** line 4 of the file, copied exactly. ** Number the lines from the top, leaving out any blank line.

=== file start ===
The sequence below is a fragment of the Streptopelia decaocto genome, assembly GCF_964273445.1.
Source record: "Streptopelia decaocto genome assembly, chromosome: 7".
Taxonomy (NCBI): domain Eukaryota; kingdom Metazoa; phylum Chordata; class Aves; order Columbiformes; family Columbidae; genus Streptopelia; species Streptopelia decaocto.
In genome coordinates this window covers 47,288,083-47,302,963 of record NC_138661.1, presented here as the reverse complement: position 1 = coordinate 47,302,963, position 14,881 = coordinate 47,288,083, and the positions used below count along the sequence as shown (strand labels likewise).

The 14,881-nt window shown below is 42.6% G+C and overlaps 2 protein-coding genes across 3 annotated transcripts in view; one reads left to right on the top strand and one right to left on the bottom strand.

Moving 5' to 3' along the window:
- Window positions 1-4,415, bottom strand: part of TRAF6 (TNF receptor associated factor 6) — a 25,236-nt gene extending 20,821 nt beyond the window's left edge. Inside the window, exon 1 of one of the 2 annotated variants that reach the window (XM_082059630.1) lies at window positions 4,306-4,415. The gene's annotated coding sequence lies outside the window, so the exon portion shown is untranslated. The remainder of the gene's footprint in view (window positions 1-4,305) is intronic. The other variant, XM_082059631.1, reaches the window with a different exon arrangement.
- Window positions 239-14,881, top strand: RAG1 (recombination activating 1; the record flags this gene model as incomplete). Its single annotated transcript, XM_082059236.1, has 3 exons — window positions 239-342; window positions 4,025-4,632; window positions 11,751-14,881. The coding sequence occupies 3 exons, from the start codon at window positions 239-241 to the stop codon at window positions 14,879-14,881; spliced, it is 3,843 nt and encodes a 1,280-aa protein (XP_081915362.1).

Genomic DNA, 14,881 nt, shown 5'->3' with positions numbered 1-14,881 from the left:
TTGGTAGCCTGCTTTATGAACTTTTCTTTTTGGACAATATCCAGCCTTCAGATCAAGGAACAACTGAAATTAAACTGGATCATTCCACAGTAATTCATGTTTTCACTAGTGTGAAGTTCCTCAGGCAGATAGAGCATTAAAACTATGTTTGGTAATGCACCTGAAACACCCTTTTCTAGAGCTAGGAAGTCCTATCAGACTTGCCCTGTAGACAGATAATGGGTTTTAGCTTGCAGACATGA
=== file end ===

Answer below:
In genome coordinates this window covers 47,288,083-47,302,963 of record NC_138661.1, presented here as the reverse complement: position 1 = coordinate 47,302,963, position 14,881 = coordinate 47,288,083, and the positions used below count along the sequence as shown (strand labels likewise).